Don Harder (flickr)
Put on some comfortable shoes—or grab a paddle—and go check out Chicago's new Riverwalk.
Chicago Tribune columnist Mary Schmich praised the new stretch of Chicago’s Riverwalk and urged skeptics to consider the new public investment as a city-wide asset that connects people to each other and to nature. We at the Metropolitan Planning Council (MPC) couldn’t agree more. Chicago’s rivers—all three of them—offer many promising, albeit often overlooked, opportunities to connect communities, businesses and people that could drive community and economic development in neighborhoods along all stretches of the riverfront.
In March, MPC began the Great Rivers Chicago initiative with the City of Chicago, Friends of the Chicago River and a host of other multi-disciplinary stakeholders from across the city to create a unifying, long term vision for Chicago’s rivers. During the next year, MPC and its partners will be getting people involved with the river and the planning process through focus groups, bridge parties, paddling trips, and more—heck, we’re even going to go unload barges for a day. Through these activities, we will help Chicagoans connect with the river in new ways, identify ways to spark neighborhood development and create recommendations that will guide the City’s future riverfront development plans.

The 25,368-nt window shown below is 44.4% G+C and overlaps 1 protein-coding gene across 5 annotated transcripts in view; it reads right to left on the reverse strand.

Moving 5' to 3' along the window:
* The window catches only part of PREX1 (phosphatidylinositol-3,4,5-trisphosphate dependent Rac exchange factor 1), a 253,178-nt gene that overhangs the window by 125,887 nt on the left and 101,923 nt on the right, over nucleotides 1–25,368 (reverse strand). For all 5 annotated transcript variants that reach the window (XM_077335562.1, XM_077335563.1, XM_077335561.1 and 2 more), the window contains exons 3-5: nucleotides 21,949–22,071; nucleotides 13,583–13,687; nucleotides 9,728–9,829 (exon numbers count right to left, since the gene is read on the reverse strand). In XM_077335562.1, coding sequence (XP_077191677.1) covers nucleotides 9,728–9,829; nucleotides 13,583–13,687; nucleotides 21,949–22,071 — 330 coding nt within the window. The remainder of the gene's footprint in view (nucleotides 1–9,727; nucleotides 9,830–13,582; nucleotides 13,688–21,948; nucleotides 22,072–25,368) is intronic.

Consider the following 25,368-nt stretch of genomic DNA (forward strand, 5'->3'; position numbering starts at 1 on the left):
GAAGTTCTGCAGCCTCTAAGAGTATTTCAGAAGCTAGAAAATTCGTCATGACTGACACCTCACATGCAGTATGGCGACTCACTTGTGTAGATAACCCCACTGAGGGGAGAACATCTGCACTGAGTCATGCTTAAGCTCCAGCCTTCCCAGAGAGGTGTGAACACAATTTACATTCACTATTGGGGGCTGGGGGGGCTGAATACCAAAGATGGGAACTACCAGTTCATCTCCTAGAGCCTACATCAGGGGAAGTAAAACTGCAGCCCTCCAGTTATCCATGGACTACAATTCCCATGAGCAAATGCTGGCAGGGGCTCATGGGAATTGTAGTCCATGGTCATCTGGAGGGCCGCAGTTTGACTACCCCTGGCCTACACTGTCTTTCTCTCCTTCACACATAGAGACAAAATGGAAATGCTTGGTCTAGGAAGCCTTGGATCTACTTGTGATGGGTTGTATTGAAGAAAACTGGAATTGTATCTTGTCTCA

So at Schmich’s suggestion, put on some comfortable shoes, and check out the Riverwalk for yourself. Or Ping Tom Park. Or the Des Plaines River Trail. Or Calumet Fisheries. Chances are that you don’t live or work very far from one part of our river system or another. Let us know how our 100+ miles of riverfront can be improved by taking the Great Rivers Chicago survey, and look out for our outreach events taking place across the city this summer.